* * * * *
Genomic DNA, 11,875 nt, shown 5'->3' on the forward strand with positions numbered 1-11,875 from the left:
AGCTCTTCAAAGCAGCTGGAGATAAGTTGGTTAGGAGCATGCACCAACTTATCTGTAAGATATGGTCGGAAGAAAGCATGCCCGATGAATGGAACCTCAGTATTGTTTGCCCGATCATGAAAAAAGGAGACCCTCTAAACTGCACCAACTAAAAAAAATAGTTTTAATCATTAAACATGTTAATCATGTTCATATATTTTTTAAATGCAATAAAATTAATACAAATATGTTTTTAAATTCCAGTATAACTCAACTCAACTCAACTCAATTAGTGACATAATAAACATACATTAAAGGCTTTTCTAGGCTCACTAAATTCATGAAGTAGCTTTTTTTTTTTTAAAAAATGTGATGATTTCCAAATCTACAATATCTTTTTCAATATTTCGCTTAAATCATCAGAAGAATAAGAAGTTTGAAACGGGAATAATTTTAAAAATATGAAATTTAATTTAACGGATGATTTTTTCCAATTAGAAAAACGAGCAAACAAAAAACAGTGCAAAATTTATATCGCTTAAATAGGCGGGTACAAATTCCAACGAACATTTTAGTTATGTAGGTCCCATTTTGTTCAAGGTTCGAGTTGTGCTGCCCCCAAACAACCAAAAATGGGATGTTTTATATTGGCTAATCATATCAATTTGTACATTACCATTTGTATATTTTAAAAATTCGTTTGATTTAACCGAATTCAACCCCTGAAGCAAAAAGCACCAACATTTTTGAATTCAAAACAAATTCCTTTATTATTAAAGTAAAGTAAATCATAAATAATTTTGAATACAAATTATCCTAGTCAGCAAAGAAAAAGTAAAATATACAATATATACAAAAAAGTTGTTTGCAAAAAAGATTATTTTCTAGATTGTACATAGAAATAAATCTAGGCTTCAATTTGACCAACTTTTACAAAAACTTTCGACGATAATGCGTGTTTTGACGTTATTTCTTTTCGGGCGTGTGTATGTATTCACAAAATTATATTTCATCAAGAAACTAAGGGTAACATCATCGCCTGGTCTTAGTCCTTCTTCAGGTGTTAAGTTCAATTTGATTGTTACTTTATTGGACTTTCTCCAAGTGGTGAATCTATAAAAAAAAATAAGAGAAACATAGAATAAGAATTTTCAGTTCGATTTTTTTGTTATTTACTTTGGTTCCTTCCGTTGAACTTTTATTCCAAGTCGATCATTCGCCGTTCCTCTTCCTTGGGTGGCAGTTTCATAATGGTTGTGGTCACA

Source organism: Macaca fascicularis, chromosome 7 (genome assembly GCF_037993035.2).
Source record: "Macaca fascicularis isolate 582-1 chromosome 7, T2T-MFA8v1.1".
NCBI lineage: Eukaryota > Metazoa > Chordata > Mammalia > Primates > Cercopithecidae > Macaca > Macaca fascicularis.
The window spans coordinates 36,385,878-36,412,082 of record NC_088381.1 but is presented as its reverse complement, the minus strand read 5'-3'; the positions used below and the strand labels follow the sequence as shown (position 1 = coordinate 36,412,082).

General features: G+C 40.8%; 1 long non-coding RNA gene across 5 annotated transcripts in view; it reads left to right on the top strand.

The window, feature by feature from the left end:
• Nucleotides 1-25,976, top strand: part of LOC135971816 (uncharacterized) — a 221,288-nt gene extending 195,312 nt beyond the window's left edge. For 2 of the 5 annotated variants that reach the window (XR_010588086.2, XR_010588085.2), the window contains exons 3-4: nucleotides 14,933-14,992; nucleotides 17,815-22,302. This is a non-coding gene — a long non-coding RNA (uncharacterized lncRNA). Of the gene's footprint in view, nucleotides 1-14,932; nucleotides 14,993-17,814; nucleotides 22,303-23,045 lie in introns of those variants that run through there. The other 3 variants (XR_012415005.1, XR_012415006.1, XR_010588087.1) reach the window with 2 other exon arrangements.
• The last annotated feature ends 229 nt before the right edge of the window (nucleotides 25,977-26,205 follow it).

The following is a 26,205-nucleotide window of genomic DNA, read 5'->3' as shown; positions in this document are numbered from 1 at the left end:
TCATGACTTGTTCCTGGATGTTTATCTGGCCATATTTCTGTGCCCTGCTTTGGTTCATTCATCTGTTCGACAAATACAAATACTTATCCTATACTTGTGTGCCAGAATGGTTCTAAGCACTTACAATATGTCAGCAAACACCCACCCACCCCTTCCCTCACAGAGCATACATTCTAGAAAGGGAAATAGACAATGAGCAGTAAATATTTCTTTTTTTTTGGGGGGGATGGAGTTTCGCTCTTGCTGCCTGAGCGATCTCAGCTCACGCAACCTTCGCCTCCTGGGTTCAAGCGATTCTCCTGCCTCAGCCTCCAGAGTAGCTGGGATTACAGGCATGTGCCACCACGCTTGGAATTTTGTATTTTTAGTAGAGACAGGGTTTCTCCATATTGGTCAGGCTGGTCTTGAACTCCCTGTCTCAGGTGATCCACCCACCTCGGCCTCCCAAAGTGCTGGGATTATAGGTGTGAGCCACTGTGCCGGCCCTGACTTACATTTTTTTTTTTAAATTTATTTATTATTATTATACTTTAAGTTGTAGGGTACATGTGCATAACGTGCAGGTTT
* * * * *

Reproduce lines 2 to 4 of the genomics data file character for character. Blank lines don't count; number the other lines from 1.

AGCTCTTCAAAGCAGCTGGAGATAAGTTGGTTAGGAGCATGCACCAACTTATCTGTAAGATATGGTCGGAAGAAAGCATGCCCGATGAATGGAACCTCAGTATTGTTTGCCCGATCATGAAAAAAGGAGACCCTCTAAACTGCACCAACTAAAAAAAATAGTTTTAATCATTAAACATGTTAATCATGTTCATATATTTTTTAAATGCAATAAAATTAATACAAATATGTTTTTAAATTCCAGTATAACTCAACTCAACTCAACTCAATTAGTGACATAATAAACATACATTAAAGGCTTTTCTAGGCTCACTAAATTCATGAAGTAGCTTTTTTTTTTTTAAAAAATGTGATGATTTCCAAATCTACAATATCTTTTTCAATATTTCGCTTAAATCATCAGAAGAATAAGAAGTTTGAAACGGGAATAATTTTAAAAATATGAAATTTAATTTAACGGATGATTTTTTCCAATTAGAAAAACGAGCAAACAAAAAACAGTGCAAAATTTATATCGCTTAAATAGGCGGGTACAAATTCCAACGAACATTTTAGTTATGTAGGTCCCATTTTGTTCAAGGTTCGAGTTGTGCTGCCCCCAAACAACCAAAAATGGGATGTTTTATATTGGCTAATCATATCAATTTGTACATTACCATTTGTATATTTTAAAAATTCGTTTGATTTAACCGAATTCAACCCCTGAAGCAAAAAGCACCAACATTTTTGAATTCAAAACAAATTCCTTTATTATTAAAGTAAAGTAAATCATAAATAATTTTGAATACAAATTATCCTAGTCAGCAAAGAAAAAGTAAAATATACAATATATACAAAAAAGTTGTTTGCAAAAAAGATTATTTTCTAGATTGTACATAGAAATAAATCTAGGCTTCAATTTGACCAACTTTTACAAAAACTTTCGACGATAATGCGTGTTTTGACGTTATTTCTTTTCGGGCGTGTGTATGTATTCACAAAATTATATTTCATCAAGAAACTAAGGGTAACATCATCGCCTGGTCTTAGTCCTTCTTCAGGTGTTAAGTTCAATTTGATTGTTACTTTATTGGACTTTCTCCAAGTGGTGAATCTATAAAAAAAAATAAGAGAAACATAGAATAAGAATTTTCAGTTCGATTTTTTTGTTATTTACTTTGGTTCCTTCCGTTGAACTTTTATTCCAAGTCGATCATTCGCCGTTCCTCTTCCTTGGGTGGCAGTTTCATAATGGTTGTGGTCACA

Source organism: Macaca fascicularis, chromosome 7 (genome assembly GCF_037993035.2).
Source record: "Macaca fascicularis isolate 582-1 chromosome 7, T2T-MFA8v1.1".